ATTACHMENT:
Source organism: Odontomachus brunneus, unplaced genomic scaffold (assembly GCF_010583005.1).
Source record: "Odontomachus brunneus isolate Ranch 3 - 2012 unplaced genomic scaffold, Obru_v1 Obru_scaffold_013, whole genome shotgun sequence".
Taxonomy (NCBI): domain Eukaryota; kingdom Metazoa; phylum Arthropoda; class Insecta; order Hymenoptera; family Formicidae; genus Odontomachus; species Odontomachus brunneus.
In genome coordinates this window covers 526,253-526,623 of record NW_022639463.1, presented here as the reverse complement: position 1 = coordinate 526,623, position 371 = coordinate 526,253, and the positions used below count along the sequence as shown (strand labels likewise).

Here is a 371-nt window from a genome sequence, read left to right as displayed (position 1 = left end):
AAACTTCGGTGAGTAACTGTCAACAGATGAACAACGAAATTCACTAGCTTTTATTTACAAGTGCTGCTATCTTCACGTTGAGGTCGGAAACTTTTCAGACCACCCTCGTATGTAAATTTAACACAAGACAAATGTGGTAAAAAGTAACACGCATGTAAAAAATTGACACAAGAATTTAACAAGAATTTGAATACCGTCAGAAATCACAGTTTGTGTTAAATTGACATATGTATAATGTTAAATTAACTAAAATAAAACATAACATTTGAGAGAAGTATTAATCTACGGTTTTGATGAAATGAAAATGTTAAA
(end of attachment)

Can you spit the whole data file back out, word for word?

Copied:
Source organism: Odontomachus brunneus, unplaced genomic scaffold (assembly GCF_010583005.1).
Source record: "Odontomachus brunneus isolate Ranch 3 - 2012 unplaced genomic scaffold, Obru_v1 Obru_scaffold_013, whole genome shotgun sequence".
Taxonomy (NCBI): domain Eukaryota; kingdom Metazoa; phylum Arthropoda; class Insecta; order Hymenoptera; family Formicidae; genus Odontomachus; species Odontomachus brunneus.
In genome coordinates this window covers 526,253-526,623 of record NW_022639463.1, presented here as the reverse complement: position 1 = coordinate 526,623, position 371 = coordinate 526,253, and the positions used below count along the sequence as shown (strand labels likewise).

Here is a 371-nt window from a genome sequence, read left to right as displayed (position 1 = left end):
AAACTTCGGTGAGTAACTGTCAACAGATGAACAACGAAATTCACTAGCTTTTATTTACAAGTGCTGCTATCTTCACGTTGAGGTCGGAAACTTTTCAGACCACCCTCGTATGTAAATTTAACACAAGACAAATGTGGTAAAAAGTAACACGCATGTAAAAAATTGACACAAGAATTTAACAAGAATTTGAATACCGTCAGAAATCACAGTTTGTGTTAAATTGACATATGTATAATGTTAAATTAACTAAAATAAAACATAACATTTGAGAGAAGTATTAATCTACGGTTTTGATGAAATGAAAATGTTAAA